The Big Payback
A couple of things about this story leap out at you. The first is its timing. A few short weeks ago, Mitchell made headlines when he threatened to bolt the Democratic Party in protest of the governor's legislative redistricting plan. The senator later backed down on his threat, but not before he antagonized the powers that be. Under those circumstances, it was all but inevitable that Mitchell would be investigated by someone.
Whistle-blowers, finger-pointers, and people who rock the boat always end up paying a price for their impudence. That's why such acts of defiance are so rare. I don't know how this happens. I certainly don't subscribe to any conspiracy theory; I don't think Democratic leaders are working in collusion with Sun reporters. I just know that the system always manages to protect itself. Mavericks always get spanked. And when you make yourself a target, someone nearly always ends up shooting at you.
The second thing that jumps out from the newsprint is the news that the 39-year-old senator from West Baltimore has financial problems. The Sun reported Feb. 12 that Mitchell "has been sued a half dozen times over the past five years for failing to pay tens of thousands of dollars in debt." A portion of his salary as a state senator is being garnisheed to help repay a $434,874 debt he and three family members owe from a failed business venture, according to the paper.
In the very recent past, news that a public official is having trouble making ends meet has presaged the fall of some promising careers. The late Jacqueline McLean, the former city comptroller, comes to mind. It's the proverbial shoe: First comes news that a politician is deep in debt, then allegations of corruption follow.
Yet it is important to remember that indebtedness is not, in and of itself, corrupt. Mitchell joins millions of ordinary people who are just one paycheck away from financial ruin. It is unfortunate that his problems occur within the context of scandal. He might otherwise be in a better position to understand the plight of the little people.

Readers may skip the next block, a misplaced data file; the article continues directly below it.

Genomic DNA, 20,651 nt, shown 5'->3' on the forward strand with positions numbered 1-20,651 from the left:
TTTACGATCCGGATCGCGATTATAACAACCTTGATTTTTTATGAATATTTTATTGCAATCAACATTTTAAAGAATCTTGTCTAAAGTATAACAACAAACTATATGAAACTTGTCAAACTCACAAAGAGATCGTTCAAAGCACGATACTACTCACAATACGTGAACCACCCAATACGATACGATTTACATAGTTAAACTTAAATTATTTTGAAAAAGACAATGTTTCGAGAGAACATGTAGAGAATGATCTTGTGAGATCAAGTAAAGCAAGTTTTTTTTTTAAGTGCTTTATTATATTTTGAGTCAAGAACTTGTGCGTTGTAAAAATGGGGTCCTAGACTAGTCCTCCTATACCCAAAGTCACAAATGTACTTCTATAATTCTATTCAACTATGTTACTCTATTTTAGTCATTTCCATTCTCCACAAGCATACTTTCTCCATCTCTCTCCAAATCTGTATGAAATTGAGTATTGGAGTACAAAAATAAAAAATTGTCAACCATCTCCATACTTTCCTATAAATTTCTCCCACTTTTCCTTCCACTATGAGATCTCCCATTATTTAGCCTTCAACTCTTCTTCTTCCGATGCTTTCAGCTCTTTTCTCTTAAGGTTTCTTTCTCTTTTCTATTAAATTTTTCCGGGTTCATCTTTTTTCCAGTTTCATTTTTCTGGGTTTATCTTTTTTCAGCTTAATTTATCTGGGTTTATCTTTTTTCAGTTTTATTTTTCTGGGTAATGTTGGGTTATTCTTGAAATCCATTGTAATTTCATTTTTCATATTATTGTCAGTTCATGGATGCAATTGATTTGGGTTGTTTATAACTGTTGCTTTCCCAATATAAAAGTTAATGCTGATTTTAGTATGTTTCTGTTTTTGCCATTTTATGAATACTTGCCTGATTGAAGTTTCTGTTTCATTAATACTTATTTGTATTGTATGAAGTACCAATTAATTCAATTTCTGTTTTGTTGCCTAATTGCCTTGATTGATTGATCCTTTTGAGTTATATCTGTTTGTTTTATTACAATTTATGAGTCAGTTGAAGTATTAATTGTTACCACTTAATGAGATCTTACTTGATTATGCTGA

In early February, the U.S. Senate's Banking, Housing, and Urban Affairs Committee, chaired by Sen. Paul Sarbanes (D-Md.) heard testimony that most Americans don't know the first thing about managing their personal finances. The panel heard, for example, that nearly half of those between the ages of 18 and 34 admit that they're living beyond their means. It heard that family debt grew by 42 percent between 1995 and 1998, and that the average household owes more than $8,000 in credit-card bills alone--three times the figure 10 years ago. And it heard that 1.3 million people filed for personal bankruptcy last year, up 8.8 percent from the previous year.
Managing one's personal affairs has grown more complex than the average person can handle, Treasury Secretary Paul O'Neill testified.
"I recall a time, not so long ago, when for a large number of Americans, mortgage rates were fixed, savings went into a bank passbook account, consumer goods were bought on a cash-only basis, and pensions all had defined benefits for retirement," O'Neill said. "Today, mortgage financing comes in a variety of packages, credit-card use is universal, and savings investment vehicles range from CDs to mutual funds to individual stocks to annuities."
He might have added that not very long ago, the prevailing social mores stressed values such as frugality, living modestly, saving over conspicuous consumption. We live today in an age defined by the adage, "If you got it, flaunt it. If you don't got it, perpetrate."
Sarbanes' committee heard witness after witness call for programs that promote financial literacy, beginning in school and on up into adulthood. Those proposals make a lot of sense, although I can imagine a scenario where the curriculum for such programs is shaped by the lending industry and investment brokers, which have a vested interest in promoting their wares.
But financial literacy begins with a reorganization of priorities. Clarence Mitchell IV appears to exemplify this rule. Officially, the $31,500-a-year job of Maryland state senator is a part-time gig, but legislating appears to be Mitchell's only employment. And among the high-flying attorneys and real-estate agents and big-shot businesspeople who serve in Annapolis, $31,500 is chump change. It's all about living within your means, which is hard to do when everyone around you is living larger.
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